A Tea Addict's Journal

Yiwu, Yiwu, Yiwu

May 16, 2007 · 5 Comments

I had dinner with a friend and his wife today.  Between library’s closing and dinner, however, there was a two hour gap.  What to do?

Ah, there is a tea store near the place where we were meeting that I’ve gone to once to look at (but not taste) some cakes.  That was a few months ago.  Maybe I can go again and get some free tea out of them to cure my budding tea headache.  The cakes also looked nice too.

So I went there.  I think it’s a pretty upscale tea store, with a second floor that serves as a teahouse for people to drink tea there.  The cakes I looked at last time were some Yiwu pressed by themselves, supposedly, although some cakes obviously had the neifei ripped out of the cakes.  That, to me, indicates that somebody is being dishonest and selling something at an inflated price without wanting you to know where they got it from.  That’s usually the only reason why you’d do such a thing.  I didn’t feel like pointing it out, but I’m sure they have an elaborate reason, anywhere from “oh, the neifeis were mistakenly put in because they mixed up the two batches” to “we had agreed to sell these cakes to another tea house, using their neifei, but they reneged on the order”.  Whatever it is… it’s just a story.

The ripped out neifei is in special contrast with the neifeis for their 07 cakes, which are definitely their own and deeply embedded in the cake.  Why the contrast?  Even more suspect.

But anyway, when I saw the 07 cakes, I decided I want to give them a taste.  I haven’t really tried many new cakes yet, this year’s production being very slow and new teas are still not arriving on the markets in bulk (many are only getting to Kunming now, I heard).  Prices being astronomical, it also gives me less incentive to try new stuff.  But I figured… what the hell.

I asked to try the Yiwu Zhengshan.  There were four new 07 cakes on the shelf.  One is called Yiwu Zhengshan.  The other three are Mahei, Luoshuidong, and Daqishu, three smaller sub-areas of Yiwu.  The Yiwu Zhengshan is 600 RMB, Mahei is 1800, and the other two are similarly high priced (1000+).  1800 is something like… 250 USD.  Extremely high for one 357g cake, considering that maocha this year in this region costs something around 500 RMB/kg, max.  Divide it up to 357g, it means a raw cost of…. 180 RMB.  Add in overhead, rent, labour, transportation… 400 RMB would already net them a reasonable profit.  600 a good one, and 1800….. an exorbitant one.  Their 05 and 06 teas are even more expensive, with 05 Yiwus being something like 3000 a cake.  Considering that is almost two months’ salary for a storekeep… it’s quite crazy.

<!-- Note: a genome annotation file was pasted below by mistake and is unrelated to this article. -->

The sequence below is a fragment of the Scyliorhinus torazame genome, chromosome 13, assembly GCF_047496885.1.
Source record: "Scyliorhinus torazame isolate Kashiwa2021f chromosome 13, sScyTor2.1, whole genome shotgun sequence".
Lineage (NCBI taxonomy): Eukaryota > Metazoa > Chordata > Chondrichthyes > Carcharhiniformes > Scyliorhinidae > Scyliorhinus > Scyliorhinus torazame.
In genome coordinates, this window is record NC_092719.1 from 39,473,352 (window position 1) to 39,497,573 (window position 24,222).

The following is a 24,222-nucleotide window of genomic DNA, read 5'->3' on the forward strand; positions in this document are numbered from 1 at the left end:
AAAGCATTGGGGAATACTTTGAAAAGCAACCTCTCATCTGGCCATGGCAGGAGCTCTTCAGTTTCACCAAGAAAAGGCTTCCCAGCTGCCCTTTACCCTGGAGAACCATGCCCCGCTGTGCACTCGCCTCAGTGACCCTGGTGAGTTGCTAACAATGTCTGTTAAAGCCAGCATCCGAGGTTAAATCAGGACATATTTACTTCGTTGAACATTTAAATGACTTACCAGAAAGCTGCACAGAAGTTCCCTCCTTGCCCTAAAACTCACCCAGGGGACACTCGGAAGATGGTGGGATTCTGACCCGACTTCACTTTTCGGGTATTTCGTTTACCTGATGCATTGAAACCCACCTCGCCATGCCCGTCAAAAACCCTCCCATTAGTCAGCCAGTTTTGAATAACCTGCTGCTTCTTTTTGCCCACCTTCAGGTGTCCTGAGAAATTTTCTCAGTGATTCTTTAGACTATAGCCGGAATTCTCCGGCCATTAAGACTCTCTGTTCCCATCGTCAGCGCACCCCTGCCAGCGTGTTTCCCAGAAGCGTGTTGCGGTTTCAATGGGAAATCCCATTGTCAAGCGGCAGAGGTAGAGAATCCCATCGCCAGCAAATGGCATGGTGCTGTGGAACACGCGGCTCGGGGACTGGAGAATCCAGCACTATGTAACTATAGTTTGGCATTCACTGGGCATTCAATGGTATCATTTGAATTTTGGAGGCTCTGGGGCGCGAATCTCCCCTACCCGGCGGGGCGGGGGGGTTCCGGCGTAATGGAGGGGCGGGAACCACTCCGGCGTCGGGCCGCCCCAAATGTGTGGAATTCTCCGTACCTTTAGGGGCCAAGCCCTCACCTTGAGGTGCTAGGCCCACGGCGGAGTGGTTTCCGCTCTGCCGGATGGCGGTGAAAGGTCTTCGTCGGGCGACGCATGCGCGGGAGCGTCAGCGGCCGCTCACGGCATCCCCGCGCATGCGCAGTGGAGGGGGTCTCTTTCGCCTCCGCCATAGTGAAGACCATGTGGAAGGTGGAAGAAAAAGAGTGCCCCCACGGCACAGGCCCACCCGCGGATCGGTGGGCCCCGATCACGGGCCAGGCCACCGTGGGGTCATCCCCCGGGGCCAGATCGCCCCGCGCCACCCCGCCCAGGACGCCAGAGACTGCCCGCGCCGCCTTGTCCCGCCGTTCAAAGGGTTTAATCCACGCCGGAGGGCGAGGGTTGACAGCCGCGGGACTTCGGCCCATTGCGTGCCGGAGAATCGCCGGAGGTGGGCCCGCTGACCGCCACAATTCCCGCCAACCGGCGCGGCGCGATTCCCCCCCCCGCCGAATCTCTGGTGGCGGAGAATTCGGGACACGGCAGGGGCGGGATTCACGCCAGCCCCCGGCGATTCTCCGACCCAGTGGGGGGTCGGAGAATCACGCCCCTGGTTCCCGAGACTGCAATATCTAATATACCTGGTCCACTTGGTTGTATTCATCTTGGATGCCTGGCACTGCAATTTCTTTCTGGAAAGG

Anyway, so I tried the “cheapest” tea there.  It looks quite good, actually, small buds, hairy, robust.  The tea is good, tastes nice, with depth and qi, and a nice huigan.  Can’t complain too much other than tasting a little green and a little rougher on the tongue than I’d expect from a buddy spring tea.  Definitely an old tree as advertised.  Is it worth 600?  No way.

Meanwhile, I think I have impressed the owner with enough of my knowledge of Yiwu area that she thinks I’m some sort of expert.  When I’m in a tea store, I don’t mind masquerading as an expert as you get better treatment, instant discount, and nicer teas.  One of the things you can do to pretend to be an expert is actually very simple — just being able to rewrap a cake nicely gains instant credit.  When they see you can rewrap a cake beautifully, with no extra paper sticking out and no wrinkles on the front (oftentimes better than they can rewrap it themselves) then they will automatically respect you.  Try it next time you’re in a teastore — make sure you insist on rewrapping it yourself and proceed to do it right away.

Anyway… what I was getting at was that the owner wanted me to try the Mahei.  I said it’s ok, but she insisted.  Sure… I’m not going to pass up the change to drink this rather exorbitantly priced tea.  I know I won’t buy it even if it’s really good.  It’s simply too expensive for what it is.

The Mahei definitely has energy, and is also definitely old tree.  It is, however, also definitely overpriced.  In my opinion, it’s not even as good as the 600 kuai one, since it gave out quite quickly into a rather bland tea.  I’m not exactly sure why… but I’ve always found Mahei to be a bit weak, and this one’s no exception.  I have a feeling that Mahei teas, on their own, don’t do so well in aging.  I could be wrong, but I’ve had 2-3 years old Mahei tea stored in Guangzhou that didn’t impress me.  This one definitely didn’t impress me.

They tried to hardsell me, asking me which one I want and how amazing they are.  I equivocated, and eventually fled the scene.  I think I need to walk around the corner next time instead of right in front of their store.

Categories: Old Xanga posts · Teas
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